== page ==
?About a month ago when I was tracking in the marsh I found the three of them back near their regular territory and as I watched them over the next couple of weeks, I noticed 30-16 was close to the Royal Couple but not really close. Last Wednesday when I went to do my weekly tracking duties he was nowhere to be found and I looked everywhere he typically spent time. I grew concerned that he was missing so last Saturday I decided to go over to the marsh again and see if I could find him. I tried tracking through the marsh again with no luck. I decided to expand my search area and eventually found him off the marsh and to my surprise, with 10 & 11-15 foraging in a corn field.
It seems the Royal Couple may have kicked him out of their territory and traditionally that’s what breeding pairs do in the spring.
I think it will benefit 30-16 to be with this new pair. They’re not old enough to have any young of their own yet. So I think they can teach him things that a young whooping crane? needs to know to survive in the wild.”

EMP Update

Whooping Crane Update – April 1, 2017 

Below is the most recent update for the Eastern Migratory Population of Whooping Cranes. During February, most Whooping Cranes began migration and at least one has returned to Wisconsin. A huge thank-you to the staff of Operation Migration, the Fish and Wildlife Service, the Department of Natural Resources, the International Crane Foundation, and all of the volunteers who help us keep track of the cranes throughout the year. We appreciate your contribution to the recovery of the whooping crane eastern migratory population.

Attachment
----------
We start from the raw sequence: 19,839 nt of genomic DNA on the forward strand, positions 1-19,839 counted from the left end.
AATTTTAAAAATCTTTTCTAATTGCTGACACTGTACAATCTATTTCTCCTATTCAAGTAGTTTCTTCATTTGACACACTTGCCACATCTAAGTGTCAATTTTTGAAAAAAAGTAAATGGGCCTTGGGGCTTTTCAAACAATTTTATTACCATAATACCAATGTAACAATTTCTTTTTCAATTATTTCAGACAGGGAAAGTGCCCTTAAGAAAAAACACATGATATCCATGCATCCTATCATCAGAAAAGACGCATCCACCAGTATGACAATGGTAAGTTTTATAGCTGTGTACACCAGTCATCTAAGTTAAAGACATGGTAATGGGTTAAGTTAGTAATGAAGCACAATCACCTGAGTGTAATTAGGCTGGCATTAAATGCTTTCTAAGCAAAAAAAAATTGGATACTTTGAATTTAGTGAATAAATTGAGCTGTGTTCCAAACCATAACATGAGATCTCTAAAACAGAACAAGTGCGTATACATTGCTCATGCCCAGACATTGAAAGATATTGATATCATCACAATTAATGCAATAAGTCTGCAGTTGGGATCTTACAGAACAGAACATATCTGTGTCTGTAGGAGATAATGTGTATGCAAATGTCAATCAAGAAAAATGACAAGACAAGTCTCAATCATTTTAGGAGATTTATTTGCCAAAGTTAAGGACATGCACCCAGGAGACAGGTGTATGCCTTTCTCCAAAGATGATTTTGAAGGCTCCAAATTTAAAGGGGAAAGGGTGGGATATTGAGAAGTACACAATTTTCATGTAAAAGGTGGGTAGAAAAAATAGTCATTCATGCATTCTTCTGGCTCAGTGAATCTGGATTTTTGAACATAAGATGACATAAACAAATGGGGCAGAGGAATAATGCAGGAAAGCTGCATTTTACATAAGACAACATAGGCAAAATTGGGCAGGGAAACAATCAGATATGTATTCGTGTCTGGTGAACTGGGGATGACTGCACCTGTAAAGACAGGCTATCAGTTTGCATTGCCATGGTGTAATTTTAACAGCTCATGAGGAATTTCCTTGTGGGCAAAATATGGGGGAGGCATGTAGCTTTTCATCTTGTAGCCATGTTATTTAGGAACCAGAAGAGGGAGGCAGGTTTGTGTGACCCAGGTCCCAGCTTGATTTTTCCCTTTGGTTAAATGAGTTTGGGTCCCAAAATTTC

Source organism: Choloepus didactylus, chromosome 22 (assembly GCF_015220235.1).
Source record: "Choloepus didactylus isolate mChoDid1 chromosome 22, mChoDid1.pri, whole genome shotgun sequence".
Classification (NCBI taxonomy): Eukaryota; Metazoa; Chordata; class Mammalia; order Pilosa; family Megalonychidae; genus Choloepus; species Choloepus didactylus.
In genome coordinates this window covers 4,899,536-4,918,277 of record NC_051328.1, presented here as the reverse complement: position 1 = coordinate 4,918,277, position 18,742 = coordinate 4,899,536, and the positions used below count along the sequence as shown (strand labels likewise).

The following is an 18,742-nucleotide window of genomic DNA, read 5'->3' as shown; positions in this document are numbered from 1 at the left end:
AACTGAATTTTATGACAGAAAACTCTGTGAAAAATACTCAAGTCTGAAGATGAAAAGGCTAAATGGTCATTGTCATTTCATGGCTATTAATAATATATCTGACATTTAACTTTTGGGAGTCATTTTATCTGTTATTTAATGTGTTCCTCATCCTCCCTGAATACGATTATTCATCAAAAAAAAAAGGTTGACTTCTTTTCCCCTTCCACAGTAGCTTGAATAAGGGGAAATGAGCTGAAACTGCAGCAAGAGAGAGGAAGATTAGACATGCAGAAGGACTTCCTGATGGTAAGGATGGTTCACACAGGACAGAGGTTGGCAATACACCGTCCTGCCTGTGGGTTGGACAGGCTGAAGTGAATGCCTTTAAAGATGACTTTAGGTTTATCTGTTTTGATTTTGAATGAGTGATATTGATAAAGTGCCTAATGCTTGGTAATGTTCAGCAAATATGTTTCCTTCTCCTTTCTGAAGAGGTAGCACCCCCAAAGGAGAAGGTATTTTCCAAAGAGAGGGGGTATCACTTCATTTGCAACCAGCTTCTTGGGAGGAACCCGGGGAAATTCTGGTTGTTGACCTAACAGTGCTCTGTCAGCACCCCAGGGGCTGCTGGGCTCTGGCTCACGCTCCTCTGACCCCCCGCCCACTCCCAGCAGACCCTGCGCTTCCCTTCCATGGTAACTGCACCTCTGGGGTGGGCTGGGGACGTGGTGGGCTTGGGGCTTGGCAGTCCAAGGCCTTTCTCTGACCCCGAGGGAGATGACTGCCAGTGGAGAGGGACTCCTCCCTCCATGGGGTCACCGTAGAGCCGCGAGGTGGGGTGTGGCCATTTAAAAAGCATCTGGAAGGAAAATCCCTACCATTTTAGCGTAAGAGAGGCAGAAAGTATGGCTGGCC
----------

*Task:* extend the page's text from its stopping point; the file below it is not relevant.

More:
Population Estimate

The current maximum population size is 99 (45 F, 52 M, 2 U). As of 1 April, most Whooping Cranes have completed migration and are in Wisconsin. However, a few have not yet migrated and are in Illinois, Indiana, Arkansas, Tennessee, Alabama, and Florida. See map below. A few breeding pairs have begun nest building and a nesting update will be in next month’s report.

2015 Wild Chicks

W10_15 has returned to Wisconsin and was seen alone at Necedah NWR in Juneau County.

W18_15 and male 16-04 have returned to Wisconsin and were seen at Necedah NWR by the end of March.  

Parent-Reared 2015 Cohort

14_15 (F) has returned to Wisconsin and is currently in Juneau County.

20_15 (M) left Saint Martin Parish, LA by 18 March, and has returned to Wisconsin. He is currently in Adams County, WI.